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Scene from <em>Der Freischütz</em> [Photo by Katrin Ribbe]
12 Sep 2016

Der Freischütz at Unter den Linden

Rarely have I experienced such fabulous singing in such a dreadful production. With magnificent voices, Andreas Schager and Dorothea Röschmann rescued Michael Thalheimer’s grotesque staging of von Weber’s Der Freischütz. At Staatsoper Unter den Linden, Alexander Soddy led a richly detailed, transparent and brilliantly glowing Berliner Staatskapelle.

Der Freischütz at Unter den Linden

A review by David Pinedo

Above: Scene from Der Freischütz

Photos by Katrin Ribbe


As the voices had the best kind of chemistry, the extremes of musical excellence and ugly setting made for an ambivalent experience. Thalheimer’s staging will be difficult to forget, because the great resonance of the energetic music, passionate vocals, and Martin Wright’s choir made it highly memorable.

While Weber’s Der Freischütz is not often performed, the ‘first German Romantic opera’ has increasingly more new productions popping up across Germany. Based on a folk legend Friedrich Kind wrote the libretto: about Max the forester, his love for the head forester’s daughter, Casper his nemesis’s envy, and the forest demon, Samiel, up to no good. Magic bullets, female forebodings, spirits of the dead, dark magic, and the forest setting contribute to the work’s rich Romanticism. The Overture and the Wolf’s Glen Scene music are often performed in symphony halls. Weber weaved German folk tunes in the dark Romantic score.

Olaf Altmann’s grey stage, made up of a hole in the back of the stage as entrance of a metallic cavern through which the people crawl on stage. Olaf Freese’s lighting helped brighten the grim tone with his atmospheric, sometimes colourful effects. Thalheimer has been directing more and more opera (I was also disappointed by take on Verdi’s Otello in Antwerp). He leans too heavily on his concept and forgets humanistic aspects: an intellectually provocative concept still needs an emotional dynamic.


The highly theatrical gestures during the drama undermined any refined emotion. The over-acting singers made caricaturesque facial expressions, that led to a void of emotional authenticity between the singers, although through their voices they regained their sense of humanity.

The most baffling concoction was Thalheimer’s Samiel, performed effectively revolting by Peter Moltzen with unnerving spoken dialogue. But towards the end it was impossible to find meaning in the demon’s monstrous gestures. In unsettlingly choreographed scenes, he becomes a puppet master that controls several characters with unseen strings.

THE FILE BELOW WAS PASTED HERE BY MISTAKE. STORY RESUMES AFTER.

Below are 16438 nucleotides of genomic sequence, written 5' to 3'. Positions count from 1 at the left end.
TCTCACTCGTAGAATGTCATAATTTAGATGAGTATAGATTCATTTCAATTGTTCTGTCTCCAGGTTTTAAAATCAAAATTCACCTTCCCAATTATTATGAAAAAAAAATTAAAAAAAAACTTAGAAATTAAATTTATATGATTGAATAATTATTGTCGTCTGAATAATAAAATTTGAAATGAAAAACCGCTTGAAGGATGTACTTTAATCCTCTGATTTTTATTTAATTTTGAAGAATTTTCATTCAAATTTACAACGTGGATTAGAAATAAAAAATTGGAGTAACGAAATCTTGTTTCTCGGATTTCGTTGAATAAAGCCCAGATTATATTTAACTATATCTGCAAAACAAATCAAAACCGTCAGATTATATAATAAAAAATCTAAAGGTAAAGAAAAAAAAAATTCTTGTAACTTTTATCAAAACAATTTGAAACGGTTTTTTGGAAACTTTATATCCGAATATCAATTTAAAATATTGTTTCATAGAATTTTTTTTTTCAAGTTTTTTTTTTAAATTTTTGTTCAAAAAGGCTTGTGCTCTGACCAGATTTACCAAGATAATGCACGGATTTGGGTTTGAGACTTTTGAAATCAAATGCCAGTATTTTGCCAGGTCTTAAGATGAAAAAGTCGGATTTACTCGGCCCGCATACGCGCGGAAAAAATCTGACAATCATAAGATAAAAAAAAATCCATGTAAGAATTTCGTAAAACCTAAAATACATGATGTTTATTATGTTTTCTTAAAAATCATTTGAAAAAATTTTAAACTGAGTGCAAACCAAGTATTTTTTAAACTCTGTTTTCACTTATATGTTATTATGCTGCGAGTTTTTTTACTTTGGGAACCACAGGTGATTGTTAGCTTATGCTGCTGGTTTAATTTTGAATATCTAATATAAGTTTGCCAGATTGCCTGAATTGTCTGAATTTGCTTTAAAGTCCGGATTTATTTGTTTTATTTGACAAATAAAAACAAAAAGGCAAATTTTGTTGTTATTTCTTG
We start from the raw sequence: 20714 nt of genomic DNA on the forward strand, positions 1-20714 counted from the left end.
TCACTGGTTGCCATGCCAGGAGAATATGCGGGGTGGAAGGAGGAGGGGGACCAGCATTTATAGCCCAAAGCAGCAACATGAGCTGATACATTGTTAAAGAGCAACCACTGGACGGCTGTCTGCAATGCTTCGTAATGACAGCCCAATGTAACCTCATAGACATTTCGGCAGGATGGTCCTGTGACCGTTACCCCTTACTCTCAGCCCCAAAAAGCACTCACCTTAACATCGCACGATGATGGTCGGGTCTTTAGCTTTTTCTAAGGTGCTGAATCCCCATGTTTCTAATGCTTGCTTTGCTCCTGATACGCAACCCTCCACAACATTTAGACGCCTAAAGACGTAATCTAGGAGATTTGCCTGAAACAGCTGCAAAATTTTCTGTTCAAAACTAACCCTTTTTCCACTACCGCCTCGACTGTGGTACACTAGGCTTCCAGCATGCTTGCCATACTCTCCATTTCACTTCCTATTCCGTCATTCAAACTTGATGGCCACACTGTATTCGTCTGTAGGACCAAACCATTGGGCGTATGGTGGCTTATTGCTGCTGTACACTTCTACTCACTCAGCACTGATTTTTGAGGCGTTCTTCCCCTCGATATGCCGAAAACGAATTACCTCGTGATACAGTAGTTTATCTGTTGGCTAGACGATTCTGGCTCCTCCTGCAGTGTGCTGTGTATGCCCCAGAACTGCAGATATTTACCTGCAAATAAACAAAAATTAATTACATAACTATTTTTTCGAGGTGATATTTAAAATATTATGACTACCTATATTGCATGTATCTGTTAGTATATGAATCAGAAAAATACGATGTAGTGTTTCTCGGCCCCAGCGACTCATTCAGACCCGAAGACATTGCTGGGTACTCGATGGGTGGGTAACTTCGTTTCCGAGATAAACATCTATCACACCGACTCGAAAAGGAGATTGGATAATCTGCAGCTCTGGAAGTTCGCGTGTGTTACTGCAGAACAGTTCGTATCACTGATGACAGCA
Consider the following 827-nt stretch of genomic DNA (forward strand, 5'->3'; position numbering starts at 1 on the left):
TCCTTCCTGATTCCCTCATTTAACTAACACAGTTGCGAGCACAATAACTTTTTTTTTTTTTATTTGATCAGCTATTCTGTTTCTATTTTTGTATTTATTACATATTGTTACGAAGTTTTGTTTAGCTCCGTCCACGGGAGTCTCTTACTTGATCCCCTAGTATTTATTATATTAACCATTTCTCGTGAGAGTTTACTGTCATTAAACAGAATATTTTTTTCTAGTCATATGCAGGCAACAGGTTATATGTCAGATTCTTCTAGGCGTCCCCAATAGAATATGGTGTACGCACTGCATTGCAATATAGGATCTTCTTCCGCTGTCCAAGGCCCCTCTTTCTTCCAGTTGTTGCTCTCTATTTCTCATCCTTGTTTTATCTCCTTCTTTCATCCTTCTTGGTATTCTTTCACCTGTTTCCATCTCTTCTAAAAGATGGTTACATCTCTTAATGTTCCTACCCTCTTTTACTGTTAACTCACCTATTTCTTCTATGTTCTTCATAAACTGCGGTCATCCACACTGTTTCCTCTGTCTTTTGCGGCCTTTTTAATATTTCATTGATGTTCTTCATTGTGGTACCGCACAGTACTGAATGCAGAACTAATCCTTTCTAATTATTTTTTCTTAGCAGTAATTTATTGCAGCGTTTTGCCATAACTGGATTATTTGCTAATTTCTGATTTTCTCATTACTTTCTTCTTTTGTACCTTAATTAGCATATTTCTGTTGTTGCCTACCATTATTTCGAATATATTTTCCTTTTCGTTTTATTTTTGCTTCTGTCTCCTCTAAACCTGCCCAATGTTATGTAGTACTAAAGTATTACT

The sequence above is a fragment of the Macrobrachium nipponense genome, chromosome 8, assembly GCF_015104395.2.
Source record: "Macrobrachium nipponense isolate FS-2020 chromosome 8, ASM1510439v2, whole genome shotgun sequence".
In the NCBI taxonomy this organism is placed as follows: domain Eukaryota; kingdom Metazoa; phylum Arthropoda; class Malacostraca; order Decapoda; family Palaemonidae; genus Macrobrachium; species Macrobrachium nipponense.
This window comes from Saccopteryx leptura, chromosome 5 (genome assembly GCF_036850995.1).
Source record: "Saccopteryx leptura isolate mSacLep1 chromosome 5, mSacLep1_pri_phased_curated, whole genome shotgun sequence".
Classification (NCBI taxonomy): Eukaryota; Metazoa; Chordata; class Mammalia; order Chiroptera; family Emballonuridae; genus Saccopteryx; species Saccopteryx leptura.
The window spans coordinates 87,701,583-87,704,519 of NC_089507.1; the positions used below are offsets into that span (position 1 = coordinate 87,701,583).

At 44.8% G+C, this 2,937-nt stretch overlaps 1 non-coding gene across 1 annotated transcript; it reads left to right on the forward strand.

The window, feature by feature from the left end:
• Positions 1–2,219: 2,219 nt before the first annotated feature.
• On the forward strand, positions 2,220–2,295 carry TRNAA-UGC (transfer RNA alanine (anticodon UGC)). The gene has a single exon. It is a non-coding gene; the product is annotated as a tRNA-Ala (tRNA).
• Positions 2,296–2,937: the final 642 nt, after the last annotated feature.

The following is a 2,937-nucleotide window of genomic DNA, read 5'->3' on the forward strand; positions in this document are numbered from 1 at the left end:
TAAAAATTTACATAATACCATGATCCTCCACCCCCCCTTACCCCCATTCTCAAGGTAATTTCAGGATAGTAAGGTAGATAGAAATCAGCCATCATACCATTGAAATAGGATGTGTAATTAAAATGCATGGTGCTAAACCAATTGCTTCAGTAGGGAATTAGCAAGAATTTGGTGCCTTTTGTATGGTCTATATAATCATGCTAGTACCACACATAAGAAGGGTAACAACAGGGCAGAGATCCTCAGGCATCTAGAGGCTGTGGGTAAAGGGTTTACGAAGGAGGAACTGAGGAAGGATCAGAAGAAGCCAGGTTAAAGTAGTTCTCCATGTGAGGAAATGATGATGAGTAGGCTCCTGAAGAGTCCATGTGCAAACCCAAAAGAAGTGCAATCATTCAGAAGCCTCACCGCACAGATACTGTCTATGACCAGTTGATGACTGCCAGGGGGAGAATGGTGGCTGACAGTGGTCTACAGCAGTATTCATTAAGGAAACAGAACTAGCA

Andreas Schager brought thrilling vocal highpoints to the spectacle. With “O, die Sonne” Schager immediately commanded the stage with his charismatic vocals overshadowing the others. “Durch die Wälder, durch die Auen” he belted with great anguish, singing about the challenges of his life. His nuanced voice rich with lyricism contributed greatly to Max’s emotional authenticity, even while looking awkward expressing Thalheimer’s over-the-top theatrical gestures.


Not to be outdone, Dorothea Röschmann equally dazzled with authentic virtue as Agathe. She is modest letting her voice convince. Her purity moved me to tears with her “Und ob die Wolke sie verhülle”, as she prays to heaven to protect her after her foreboding dream where she is shot by Max.

In supporting cast, Evelin Novak sang decently under Thalheimer’s peculiar directions.

Tobias Schabel as Casper stimulated an eerie atmosphere in his “Schweig', schweig'! damit dich Niemand warnt”, where makes his faustian pact to deliver Max to Samiel.

With Soddy the strings produced brooding resonance. The orchestra delivered a ceaseless luxurious sound. With Martin Wright’s preparation, the choir sang with crystal clear diction and impressively dynamic volume. The choir’s intensity led to thrilling shivers and goosebumps. Its highlight the Huntsman’s Chorus in Act III, where Thalheimer has the members hold beer mugs in typical old-fashioned German gear.

One of Thalheimer’s effective changes came from cutting out nearly fifteen minutes of spoken dialogue. Although the story became a bit more difficult to tackle, these cuts resulted in two uninterrupted hours of fast-paced musical momentum from Soddy and the Berliner Staatskapelle, which made the experience still very much worthwhile.

David Pinedo

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